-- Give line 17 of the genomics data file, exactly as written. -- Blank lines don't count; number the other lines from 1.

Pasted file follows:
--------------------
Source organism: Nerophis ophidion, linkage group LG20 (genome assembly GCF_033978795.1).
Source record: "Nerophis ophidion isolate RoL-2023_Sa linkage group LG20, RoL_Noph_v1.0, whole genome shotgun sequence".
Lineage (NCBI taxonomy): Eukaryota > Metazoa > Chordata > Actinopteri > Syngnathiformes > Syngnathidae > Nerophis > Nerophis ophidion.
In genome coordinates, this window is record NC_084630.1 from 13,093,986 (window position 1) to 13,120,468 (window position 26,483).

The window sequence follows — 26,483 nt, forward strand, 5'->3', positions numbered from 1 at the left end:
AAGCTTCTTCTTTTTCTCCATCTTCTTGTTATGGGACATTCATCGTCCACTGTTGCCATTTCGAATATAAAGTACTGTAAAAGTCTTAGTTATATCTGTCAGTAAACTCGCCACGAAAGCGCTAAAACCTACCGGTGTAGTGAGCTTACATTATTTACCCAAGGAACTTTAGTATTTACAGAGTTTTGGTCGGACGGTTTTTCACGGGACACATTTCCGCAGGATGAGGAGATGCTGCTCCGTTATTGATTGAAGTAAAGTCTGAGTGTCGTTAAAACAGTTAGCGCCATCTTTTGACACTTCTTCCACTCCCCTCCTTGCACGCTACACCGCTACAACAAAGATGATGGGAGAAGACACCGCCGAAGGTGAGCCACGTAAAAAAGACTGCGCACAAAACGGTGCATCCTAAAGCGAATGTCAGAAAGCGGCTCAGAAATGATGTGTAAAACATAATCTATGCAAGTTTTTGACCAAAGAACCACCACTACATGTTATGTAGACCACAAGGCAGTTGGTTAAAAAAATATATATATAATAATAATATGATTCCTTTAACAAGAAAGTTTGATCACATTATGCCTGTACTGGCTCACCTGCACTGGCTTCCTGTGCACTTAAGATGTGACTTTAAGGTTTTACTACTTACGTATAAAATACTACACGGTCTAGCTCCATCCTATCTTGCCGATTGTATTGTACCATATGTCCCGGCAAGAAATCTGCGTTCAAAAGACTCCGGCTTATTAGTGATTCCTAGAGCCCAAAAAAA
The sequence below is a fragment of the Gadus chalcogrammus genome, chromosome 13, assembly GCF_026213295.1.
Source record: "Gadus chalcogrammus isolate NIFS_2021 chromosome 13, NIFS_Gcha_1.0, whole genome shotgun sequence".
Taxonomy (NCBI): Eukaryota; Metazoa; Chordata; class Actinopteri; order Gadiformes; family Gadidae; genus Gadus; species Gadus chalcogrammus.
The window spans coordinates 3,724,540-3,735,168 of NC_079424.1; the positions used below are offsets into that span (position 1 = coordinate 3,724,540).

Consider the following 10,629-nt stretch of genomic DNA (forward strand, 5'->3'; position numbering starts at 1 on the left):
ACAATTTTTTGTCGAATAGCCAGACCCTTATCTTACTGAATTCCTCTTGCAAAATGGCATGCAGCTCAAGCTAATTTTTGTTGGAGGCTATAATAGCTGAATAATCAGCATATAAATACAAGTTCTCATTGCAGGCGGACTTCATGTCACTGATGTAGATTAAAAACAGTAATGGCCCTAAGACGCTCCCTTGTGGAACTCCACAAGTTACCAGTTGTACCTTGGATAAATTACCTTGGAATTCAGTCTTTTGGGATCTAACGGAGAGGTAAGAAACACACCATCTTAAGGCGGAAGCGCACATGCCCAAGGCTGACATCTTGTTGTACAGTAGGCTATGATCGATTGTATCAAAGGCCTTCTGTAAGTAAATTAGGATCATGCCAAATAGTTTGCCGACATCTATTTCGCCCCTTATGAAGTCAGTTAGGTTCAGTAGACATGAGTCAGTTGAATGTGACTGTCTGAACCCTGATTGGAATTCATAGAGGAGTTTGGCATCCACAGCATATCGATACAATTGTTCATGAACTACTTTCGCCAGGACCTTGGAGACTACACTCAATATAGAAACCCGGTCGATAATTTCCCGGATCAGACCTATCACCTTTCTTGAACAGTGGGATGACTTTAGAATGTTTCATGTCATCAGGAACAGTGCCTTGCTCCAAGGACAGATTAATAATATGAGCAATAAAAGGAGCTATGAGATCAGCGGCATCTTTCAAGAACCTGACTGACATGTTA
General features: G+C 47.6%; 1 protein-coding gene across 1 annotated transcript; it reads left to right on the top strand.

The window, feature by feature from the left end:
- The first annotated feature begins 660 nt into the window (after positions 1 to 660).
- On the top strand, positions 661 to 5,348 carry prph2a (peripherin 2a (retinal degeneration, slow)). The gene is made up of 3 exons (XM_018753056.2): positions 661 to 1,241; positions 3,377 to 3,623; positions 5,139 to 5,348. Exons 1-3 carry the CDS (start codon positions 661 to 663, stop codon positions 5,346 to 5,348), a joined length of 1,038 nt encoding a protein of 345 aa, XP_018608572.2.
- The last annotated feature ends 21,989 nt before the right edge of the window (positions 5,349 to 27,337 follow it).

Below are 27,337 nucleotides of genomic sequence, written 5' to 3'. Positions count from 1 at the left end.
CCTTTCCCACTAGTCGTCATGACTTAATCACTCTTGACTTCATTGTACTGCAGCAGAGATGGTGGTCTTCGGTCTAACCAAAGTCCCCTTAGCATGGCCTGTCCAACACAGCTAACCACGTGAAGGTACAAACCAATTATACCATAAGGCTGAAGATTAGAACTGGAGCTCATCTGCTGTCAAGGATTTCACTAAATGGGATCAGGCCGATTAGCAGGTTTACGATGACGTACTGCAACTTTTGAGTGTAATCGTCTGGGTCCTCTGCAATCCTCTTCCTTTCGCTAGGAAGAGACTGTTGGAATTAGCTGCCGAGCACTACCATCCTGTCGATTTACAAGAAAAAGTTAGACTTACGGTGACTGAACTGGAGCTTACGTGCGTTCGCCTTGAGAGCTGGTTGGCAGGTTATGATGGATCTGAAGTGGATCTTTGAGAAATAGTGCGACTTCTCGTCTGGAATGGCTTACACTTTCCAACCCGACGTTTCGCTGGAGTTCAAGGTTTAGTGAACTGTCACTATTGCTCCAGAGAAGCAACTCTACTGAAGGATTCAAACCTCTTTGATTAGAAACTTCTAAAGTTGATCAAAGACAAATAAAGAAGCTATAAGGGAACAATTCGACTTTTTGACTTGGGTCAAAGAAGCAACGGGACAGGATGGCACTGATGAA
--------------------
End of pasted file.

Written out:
- The last annotated feature ends 21,989 nt before the right edge of the window (positions 5,349 to 27,337 follow it).